|One Nation Under God in Need of Prayer ‘For Such a Time as This’|
|by Wes Riddle||Mon, Apr 30, 2012, 11:56 AM|
The National Day of Prayer is an annual event passed by joint resolution of Congress in 1952 and signed into law by President Truman. Of course the tradition of calling for special days set aside for prayer goes back much further, indeed to the American Revolution and to the First Continental Congress in 1775. The National Day of Prayer is observed on the first Thursday of May each year. Because our nation continues to navigate through extremely challenging days, the National Day of Prayer Task Force chose “One Nation Under God” as this year’s theme. It is perhaps something to remember moreover, that this year is a pivotal election year. The inspiration for the 2012 theme is found in Psalm 33:12, which offers this important reminder: “Blessed is the nation whose God is the Lord...”
Another verse worth referencing is Nahum 1:7 which states, “The Lord is good, a strong hold in the day of trouble; and he knoweth them that trust in him.” Indeed, the Book of Nahum is interesting, in that, it is actually a warning to
Esther was a beautiful Jewish maiden. She was orphaned and brought up by her cousin Mordecai, who held office and served Xerxes the king of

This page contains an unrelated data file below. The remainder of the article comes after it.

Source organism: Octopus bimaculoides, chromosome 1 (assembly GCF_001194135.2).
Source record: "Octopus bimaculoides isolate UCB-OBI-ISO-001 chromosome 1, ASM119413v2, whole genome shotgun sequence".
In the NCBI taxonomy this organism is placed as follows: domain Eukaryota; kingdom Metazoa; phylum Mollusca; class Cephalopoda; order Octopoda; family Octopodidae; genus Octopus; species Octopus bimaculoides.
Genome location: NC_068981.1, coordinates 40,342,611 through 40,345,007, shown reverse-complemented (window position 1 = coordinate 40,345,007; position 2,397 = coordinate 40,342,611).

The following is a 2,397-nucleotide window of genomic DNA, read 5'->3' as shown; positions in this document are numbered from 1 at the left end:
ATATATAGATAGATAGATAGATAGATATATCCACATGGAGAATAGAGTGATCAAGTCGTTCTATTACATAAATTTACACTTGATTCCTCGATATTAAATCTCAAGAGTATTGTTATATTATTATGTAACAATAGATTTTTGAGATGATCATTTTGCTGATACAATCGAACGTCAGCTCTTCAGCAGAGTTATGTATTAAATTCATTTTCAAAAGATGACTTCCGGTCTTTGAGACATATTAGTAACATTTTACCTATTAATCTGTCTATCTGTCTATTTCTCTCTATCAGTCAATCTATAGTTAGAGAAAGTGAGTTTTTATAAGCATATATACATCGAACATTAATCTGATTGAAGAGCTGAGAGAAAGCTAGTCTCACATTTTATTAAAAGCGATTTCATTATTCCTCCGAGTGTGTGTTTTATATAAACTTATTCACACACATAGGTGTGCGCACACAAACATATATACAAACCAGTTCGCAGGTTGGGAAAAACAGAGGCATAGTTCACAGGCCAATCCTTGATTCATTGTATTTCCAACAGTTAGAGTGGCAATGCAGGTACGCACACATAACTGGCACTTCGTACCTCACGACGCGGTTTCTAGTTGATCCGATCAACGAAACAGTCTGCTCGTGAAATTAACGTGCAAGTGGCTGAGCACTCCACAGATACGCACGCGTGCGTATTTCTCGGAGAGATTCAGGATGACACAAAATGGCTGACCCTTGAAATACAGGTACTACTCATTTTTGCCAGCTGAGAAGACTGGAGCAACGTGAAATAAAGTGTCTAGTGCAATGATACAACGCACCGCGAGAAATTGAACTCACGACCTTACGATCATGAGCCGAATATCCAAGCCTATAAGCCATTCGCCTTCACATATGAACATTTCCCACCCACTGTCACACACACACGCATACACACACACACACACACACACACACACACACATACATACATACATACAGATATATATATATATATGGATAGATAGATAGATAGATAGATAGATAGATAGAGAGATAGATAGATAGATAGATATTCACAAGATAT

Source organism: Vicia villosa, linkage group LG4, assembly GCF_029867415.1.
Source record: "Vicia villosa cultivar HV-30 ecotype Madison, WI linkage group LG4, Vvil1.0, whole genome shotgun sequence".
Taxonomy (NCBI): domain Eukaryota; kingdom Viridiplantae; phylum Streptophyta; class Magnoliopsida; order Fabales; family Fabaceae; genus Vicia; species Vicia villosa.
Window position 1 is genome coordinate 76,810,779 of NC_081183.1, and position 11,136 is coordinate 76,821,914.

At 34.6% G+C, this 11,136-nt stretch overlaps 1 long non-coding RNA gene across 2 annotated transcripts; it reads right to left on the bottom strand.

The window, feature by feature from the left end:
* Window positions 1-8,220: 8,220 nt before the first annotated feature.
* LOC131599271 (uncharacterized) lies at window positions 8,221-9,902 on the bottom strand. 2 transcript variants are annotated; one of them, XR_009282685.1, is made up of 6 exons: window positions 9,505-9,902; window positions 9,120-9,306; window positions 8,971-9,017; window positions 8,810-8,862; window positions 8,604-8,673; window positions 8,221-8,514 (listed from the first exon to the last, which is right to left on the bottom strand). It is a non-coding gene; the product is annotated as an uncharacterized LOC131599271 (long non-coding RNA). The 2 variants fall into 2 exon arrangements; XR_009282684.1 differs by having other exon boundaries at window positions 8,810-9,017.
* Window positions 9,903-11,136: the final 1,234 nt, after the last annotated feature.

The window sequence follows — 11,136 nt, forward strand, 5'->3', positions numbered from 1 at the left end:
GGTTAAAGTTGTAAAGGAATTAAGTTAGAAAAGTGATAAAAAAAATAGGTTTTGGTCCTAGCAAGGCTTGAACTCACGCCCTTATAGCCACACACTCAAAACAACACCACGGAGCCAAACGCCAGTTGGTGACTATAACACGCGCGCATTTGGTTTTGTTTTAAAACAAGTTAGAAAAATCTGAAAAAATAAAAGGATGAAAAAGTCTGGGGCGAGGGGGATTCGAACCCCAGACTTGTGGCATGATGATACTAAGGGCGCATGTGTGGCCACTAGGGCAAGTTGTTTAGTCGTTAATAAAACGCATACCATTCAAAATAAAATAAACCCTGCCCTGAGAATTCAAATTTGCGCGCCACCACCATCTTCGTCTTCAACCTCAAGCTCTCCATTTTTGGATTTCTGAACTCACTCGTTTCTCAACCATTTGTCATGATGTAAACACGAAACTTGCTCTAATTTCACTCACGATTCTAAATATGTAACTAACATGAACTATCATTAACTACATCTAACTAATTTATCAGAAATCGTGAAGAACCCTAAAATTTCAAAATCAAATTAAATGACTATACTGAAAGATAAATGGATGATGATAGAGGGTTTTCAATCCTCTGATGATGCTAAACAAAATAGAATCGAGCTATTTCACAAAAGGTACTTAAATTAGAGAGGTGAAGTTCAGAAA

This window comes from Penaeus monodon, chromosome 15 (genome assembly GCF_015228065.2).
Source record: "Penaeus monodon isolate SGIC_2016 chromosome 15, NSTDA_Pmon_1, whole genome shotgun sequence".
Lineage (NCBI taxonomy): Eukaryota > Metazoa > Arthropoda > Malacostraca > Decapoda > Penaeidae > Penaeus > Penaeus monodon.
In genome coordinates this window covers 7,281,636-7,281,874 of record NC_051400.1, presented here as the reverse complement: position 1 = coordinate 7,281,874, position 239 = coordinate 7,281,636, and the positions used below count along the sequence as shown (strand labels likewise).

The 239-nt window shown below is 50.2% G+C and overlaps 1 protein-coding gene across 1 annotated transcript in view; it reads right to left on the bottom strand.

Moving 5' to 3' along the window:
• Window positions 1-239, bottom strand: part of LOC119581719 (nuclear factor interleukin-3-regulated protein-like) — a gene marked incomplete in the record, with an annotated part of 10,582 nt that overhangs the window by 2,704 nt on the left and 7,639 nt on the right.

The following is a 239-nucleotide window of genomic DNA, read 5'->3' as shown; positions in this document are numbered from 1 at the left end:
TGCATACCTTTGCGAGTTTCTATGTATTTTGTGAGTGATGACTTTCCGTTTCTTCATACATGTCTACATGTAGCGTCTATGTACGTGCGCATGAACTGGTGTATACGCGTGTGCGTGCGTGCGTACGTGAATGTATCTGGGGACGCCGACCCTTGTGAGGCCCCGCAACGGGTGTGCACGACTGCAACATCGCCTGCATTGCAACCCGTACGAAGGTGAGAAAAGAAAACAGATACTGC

Mordecai nevertheless persuades her to find courage and to persevere, by reminding her of the gravity of the situation and of greater purpose beyond her mortal self. He references the unlikely series of events that brought her to the throne and suggests to Esther that she may have come into her position just “for such a time as this.” It is a peculiarity of the Book of Esther that the name of God does not once occur in it, but the reality of God is clearly present. Esther obtains permission from the king to arrange a banquet and to invite Haman. She petitions the king at the banquet to stop all the outrages being committed against Jews in the kingdom. When asked by the king who is responsible for the terrible things she describes, she fingers none other than Haman who is there present. In an amazing turnabout, Haman is hung on the very gallows he had built and prepared for Mordecai. Talk about poetic justice! As for the Jews, they “rested from their enemies” and were allowed to take revenge—their desperate situation having turned in an instant “from sorrow to joy, and from mourning into a good day” (Esther 9:22).
________________________Wesley Allen Riddle is a retired military officer with degrees and honors from West Point and
written by ElHombre , May 01, 2012
"Exposing evildoers in public can have a dramatic effect as it did with ACORN..."
Interesting choice of example as it was a series of lies made by conservatives which led to the defunding of ACORN. It says far more about Mr. Riddle's lack of character than the rest of his latest load of garbage calling for his version of Christianity be made the government-sponsored religion of the land.
Such a coward you are, Mr. Riddle.
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